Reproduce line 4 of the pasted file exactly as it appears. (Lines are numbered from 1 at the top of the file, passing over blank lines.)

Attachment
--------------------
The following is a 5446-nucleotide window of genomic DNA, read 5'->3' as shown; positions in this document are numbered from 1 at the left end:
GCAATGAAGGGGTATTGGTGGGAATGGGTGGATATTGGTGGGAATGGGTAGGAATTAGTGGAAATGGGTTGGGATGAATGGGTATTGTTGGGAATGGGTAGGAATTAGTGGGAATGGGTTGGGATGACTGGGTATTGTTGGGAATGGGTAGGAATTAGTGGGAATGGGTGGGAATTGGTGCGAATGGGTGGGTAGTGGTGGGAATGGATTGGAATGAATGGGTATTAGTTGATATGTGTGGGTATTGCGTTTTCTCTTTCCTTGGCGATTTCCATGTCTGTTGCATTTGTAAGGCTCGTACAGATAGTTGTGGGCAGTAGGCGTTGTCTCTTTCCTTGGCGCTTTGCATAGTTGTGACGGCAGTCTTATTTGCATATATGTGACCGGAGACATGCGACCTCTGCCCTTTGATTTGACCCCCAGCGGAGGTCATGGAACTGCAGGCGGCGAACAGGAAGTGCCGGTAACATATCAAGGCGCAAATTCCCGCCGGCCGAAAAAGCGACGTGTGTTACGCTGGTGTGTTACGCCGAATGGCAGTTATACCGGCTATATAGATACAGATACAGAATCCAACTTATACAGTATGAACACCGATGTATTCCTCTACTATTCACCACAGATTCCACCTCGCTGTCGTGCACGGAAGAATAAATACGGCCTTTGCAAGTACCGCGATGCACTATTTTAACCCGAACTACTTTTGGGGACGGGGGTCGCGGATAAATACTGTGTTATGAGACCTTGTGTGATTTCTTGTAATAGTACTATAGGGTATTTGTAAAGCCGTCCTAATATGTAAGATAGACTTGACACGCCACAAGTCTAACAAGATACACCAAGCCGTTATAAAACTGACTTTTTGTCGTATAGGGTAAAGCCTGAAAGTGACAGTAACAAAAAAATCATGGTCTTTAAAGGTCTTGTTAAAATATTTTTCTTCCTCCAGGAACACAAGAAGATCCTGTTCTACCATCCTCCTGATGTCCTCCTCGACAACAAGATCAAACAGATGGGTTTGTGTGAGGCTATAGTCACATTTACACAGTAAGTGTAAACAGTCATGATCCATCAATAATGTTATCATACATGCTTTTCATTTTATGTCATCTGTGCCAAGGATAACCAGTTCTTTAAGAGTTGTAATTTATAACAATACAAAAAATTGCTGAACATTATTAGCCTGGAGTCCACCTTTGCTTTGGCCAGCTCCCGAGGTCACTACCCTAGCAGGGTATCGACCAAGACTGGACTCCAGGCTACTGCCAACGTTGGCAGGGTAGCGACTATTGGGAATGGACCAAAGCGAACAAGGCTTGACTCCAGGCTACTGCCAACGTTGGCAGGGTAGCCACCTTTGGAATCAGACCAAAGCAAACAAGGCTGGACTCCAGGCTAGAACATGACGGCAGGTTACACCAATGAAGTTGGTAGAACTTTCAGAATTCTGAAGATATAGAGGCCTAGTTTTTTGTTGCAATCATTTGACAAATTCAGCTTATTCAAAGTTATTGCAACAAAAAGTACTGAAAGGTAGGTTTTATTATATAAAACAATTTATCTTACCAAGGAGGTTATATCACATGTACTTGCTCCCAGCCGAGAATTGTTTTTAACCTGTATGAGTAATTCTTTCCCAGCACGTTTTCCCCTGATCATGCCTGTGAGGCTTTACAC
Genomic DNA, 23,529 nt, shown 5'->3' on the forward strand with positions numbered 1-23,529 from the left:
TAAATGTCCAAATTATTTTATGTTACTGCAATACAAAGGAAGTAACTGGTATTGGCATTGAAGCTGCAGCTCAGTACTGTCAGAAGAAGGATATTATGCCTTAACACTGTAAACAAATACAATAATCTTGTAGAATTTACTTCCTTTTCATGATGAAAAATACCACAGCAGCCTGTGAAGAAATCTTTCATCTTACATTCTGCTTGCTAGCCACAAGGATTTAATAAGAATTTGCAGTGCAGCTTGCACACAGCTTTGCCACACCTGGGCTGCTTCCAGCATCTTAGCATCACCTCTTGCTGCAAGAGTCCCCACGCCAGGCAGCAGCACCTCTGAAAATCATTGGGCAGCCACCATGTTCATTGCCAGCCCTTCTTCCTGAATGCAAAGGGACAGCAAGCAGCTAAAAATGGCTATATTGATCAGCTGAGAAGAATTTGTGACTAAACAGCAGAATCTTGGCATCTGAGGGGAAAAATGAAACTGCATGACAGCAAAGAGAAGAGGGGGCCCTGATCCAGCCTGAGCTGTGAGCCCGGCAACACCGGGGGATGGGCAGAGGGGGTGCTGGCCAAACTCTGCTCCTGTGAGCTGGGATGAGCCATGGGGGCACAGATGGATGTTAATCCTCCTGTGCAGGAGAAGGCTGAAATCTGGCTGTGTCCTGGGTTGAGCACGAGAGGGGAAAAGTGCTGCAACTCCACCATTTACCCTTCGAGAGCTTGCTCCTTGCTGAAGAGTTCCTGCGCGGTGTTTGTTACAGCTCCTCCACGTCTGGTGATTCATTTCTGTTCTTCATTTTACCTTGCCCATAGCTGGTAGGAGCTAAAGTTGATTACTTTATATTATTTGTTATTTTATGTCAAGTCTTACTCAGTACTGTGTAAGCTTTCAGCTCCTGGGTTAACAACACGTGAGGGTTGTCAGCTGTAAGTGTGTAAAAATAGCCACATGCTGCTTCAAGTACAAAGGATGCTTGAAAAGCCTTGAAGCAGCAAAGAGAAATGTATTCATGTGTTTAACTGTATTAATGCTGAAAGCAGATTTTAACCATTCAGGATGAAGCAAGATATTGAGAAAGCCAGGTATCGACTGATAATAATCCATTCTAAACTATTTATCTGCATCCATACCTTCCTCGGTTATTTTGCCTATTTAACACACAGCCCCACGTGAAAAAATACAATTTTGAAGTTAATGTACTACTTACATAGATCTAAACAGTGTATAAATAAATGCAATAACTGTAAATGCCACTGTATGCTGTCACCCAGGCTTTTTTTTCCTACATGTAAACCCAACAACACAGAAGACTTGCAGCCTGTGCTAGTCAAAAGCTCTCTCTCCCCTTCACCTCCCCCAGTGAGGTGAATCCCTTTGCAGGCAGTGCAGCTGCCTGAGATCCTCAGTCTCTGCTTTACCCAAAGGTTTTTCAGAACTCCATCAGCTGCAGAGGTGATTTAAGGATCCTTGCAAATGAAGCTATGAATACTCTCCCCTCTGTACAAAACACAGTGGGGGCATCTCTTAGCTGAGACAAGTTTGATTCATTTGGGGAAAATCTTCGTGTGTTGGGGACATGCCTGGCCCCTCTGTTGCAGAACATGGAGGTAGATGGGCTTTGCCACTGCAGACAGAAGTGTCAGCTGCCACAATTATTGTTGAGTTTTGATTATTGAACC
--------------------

TAAATGTCCAAATTATTTTATGTTACTGCAATACAAAGGAAGTAACTGGTATTGGCATTGAAGCTGCAGCTCAGTACTGTCAGAAGAAGGATATTATGCCTTAACACTGTAAACAAATACAATAATCTTGTAGAATTTACTTCCTTTTCATGATGAAAAATACCACAGCAGCCTGTGAAGAAATCTTTCATCTTACATTCTGCTTGCTAGCCACAAGGATTTAATAAGAATTTGCAGTGCAGCTTGCACACAGCTTTGCCACACCTGGGCTGCTTCCAGCATCTTAGCATCACCTCTTGCTGCAAGAGTCCCCACGCCAGGCAGCAGCACCTCTGAAAATCATTGGGCAGCCACCATGTTCATTGCCAGCCCTTCTTCCTGAATGCAAAGGGACAGCAAGCAGCTAAAAATGGCTATATTGATCAGCTGAGAAGAATTTGTGACTAAACAGCAGAATCTTGGCATCTGAGGGGAAAAATGAAACTGCATGACAGCAAAGAGAAGAGGGGGCCCTGATCCAGCCTGAGCTGTGAGCCCGGCAACACCGGGGGATGGGCAGAGGGGGTGCTGGCCAAACTCTGCTCCTGTGAGCTGGGATGAGCCATGGGGGCACAGATGGATGTTAATCCTCCTGTGCAGGAGAAGGCTGAAATCTGGCTGTGTCCTGGGTTGAGCACGAGAGGGGAAAAGTGCTGCAACTCCACCATTTACCCTTCGAGAGCTTGCTCCTTGCTGAAGAGTTCCTGCGCGGTGTTTGTTACAGCTCCTCCACGTCTGGTGATTCATTTCTGTTCTTCATTTTACCTTGCCCATAGCTGGTAGGAGCTAAAGTTGATTACTTTATATTATTTGTTATTTTATGTCAAGTCTTACTCAGTACTGTGTAAGCTTTCAGCTCCTGGGTTAACAACACGTGAGGGTTGTCAGCTGTAAGTGTGTAAAAATAGCCACATGCTGCTTCAAGTACAAAGGATGCTTGAAAAGCCTTGAAGCAGCAAAGAGAAATGTATTCATGTGTTTAACTGTATTAATGCTGAAAGCAGATTTTAACCATTCAGGATGAAGCAAGATATTGAGAAAGCCAGGTATCGACTGATAATAATCCATTCTAAACTATTTATCTGCATCCATACCTTCCTCGGTTATTTTGCCTATTTAACACACAGCCCCACGTGAAAAAATACAATTTTGAAGTTAATGTACTACTTACATAGATCTAAACAGTGTATAAATAAATGCAATAACTGTAAATGCCACTGTATGCTGTCACCCAGGCTTTTTTTTCCTACATGTAAACCCAACAACACAGAAGACTTGCAGCCTGTGCTAGTCAAAAGCTCTCTCTCCCCTTCACCTCCCCCAGTGAGGTGAATCCCTTTGCAGGCAGTGCAGCTGCCTGAGATCCTCAGTCTCTGCTTTACCCAAAGGTTTTTCAGAACTCCATCAGCTGCAGAGGTGATTTAAGGATCCTTGCAAATGAAGCTATGAATACTCTCCCCTCTGTACAAAACACAGTGGGGGCATCTCTTAGCTGAGACAAGTTTGATTCATTTGGGGAAAATCTTCGTGTGTTGGGGACATGCCTGGCCCCTCTGTTGCAGAACATGGAGGTAGATGGGCTTTGCCACTGCAGACAGAAGTGTCAGCTGCCACAATTATTGTTGAGTTTTGATTATTGAACC